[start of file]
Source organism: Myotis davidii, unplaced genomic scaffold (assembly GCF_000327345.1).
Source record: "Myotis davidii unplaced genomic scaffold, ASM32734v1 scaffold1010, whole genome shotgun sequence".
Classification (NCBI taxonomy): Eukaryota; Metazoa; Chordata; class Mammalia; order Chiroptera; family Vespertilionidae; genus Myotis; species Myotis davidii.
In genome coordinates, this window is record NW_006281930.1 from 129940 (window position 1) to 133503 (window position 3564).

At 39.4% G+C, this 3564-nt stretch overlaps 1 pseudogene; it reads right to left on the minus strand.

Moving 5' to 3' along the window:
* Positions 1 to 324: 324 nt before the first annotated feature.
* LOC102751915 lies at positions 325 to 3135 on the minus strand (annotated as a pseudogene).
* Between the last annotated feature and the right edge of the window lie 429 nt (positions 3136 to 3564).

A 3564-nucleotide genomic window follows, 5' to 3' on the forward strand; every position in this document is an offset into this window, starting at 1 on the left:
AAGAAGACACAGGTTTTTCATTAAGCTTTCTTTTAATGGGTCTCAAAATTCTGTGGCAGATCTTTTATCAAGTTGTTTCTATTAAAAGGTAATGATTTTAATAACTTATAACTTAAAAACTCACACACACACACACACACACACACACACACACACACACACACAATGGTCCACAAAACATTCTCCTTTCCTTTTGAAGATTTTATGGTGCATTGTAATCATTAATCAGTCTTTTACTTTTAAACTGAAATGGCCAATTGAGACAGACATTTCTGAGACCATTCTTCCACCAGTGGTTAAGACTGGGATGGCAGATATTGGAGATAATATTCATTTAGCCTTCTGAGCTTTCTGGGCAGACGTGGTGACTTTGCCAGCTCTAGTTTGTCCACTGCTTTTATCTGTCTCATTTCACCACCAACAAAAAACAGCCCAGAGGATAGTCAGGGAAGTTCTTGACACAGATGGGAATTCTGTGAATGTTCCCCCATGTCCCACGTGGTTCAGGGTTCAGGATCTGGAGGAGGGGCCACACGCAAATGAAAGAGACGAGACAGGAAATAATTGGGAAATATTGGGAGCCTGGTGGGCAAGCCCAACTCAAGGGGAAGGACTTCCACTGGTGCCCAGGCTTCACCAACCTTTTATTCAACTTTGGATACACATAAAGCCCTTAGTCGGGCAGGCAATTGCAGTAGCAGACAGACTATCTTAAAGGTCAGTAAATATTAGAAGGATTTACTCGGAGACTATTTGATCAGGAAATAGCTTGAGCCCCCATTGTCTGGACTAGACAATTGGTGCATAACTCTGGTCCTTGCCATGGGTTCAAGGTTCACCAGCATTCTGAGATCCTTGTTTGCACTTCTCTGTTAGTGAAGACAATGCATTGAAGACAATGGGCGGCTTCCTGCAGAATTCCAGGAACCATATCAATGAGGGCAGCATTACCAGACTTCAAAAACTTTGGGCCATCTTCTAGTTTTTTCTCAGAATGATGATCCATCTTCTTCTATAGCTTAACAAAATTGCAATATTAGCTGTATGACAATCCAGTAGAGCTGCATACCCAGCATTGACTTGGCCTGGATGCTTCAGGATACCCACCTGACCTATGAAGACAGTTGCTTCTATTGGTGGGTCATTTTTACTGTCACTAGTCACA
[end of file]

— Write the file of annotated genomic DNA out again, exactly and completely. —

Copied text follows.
Source organism: Myotis davidii, unplaced genomic scaffold (assembly GCF_000327345.1).
Source record: "Myotis davidii unplaced genomic scaffold, ASM32734v1 scaffold1010, whole genome shotgun sequence".
Classification (NCBI taxonomy): Eukaryota; Metazoa; Chordata; class Mammalia; order Chiroptera; family Vespertilionidae; genus Myotis; species Myotis davidii.
In genome coordinates, this window is record NW_006281930.1 from 129940 (window position 1) to 133503 (window position 3564).

At 39.4% G+C, this 3564-nt stretch overlaps 1 pseudogene; it reads right to left on the minus strand.

Moving 5' to 3' along the window:
* Positions 1 to 324: 324 nt before the first annotated feature.
* LOC102751915 lies at positions 325 to 3135 on the minus strand (annotated as a pseudogene).
* Between the last annotated feature and the right edge of the window lie 429 nt (positions 3136 to 3564).

A 3564-nucleotide genomic window follows, 5' to 3' on the forward strand; every position in this document is an offset into this window, starting at 1 on the left:
AAGAAGACACAGGTTTTTCATTAAGCTTTCTTTTAATGGGTCTCAAAATTCTGTGGCAGATCTTTTATCAAGTTGTTTCTATTAAAAGGTAATGATTTTAATAACTTATAACTTAAAAACTCACACACACACACACACACACACACACACACACACACACACACAATGGTCCACAAAACATTCTCCTTTCCTTTTGAAGATTTTATGGTGCATTGTAATCATTAATCAGTCTTTTACTTTTAAACTGAAATGGCCAATTGAGACAGACATTTCTGAGACCATTCTTCCACCAGTGGTTAAGACTGGGATGGCAGATATTGGAGATAATATTCATTTAGCCTTCTGAGCTTTCTGGGCAGACGTGGTGACTTTGCCAGCTCTAGTTTGTCCACTGCTTTTATCTGTCTCATTTCACCACCAACAAAAAACAGCCCAGAGGATAGTCAGGGAAGTTCTTGACACAGATGGGAATTCTGTGAATGTTCCCCCATGTCCCACGTGGTTCAGGGTTCAGGATCTGGAGGAGGGGCCACACGCAAATGAAAGAGACGAGACAGGAAATAATTGGGAAATATTGGGAGCCTGGTGGGCAAGCCCAACTCAAGGGGAAGGACTTCCACTGGTGCCCAGGCTTCACCAACCTTTTATTCAACTTTGGATACACATAAAGCCCTTAGTCGGGCAGGCAATTGCAGTAGCAGACAGACTATCTTAAAGGTCAGTAAATATTAGAAGGATTTACTCGGAGACTATTTGATCAGGAAATAGCTTGAGCCCCCATTGTCTGGACTAGACAATTGGTGCATAACTCTGGTCCTTGCCATGGGTTCAAGGTTCACCAGCATTCTGAGATCCTTGTTTGCACTTCTCTGTTAGTGAAGACAATGCATTGAAGACAATGGGCGGCTTCCTGCAGAATTCCAGGAACCATATCAATGAGGGCAGCATTACCAGACTTCAAAAACTTTGGGCCATCTTCTAGTTTTTTCTCAGAATGATGATCCATCTTCTTCTATAGCTTAACAAAATTGCAATATTAGCTGTATGACAATCCAGTAGAGCTGCATACCCAGCATTGACTTGGCCTGGATGCTTCAGGATACCCACCTGACCTATGAAGACAGTTGCTTCTATTGGTGGGTCATTTTTACTGTCACTAGTCACA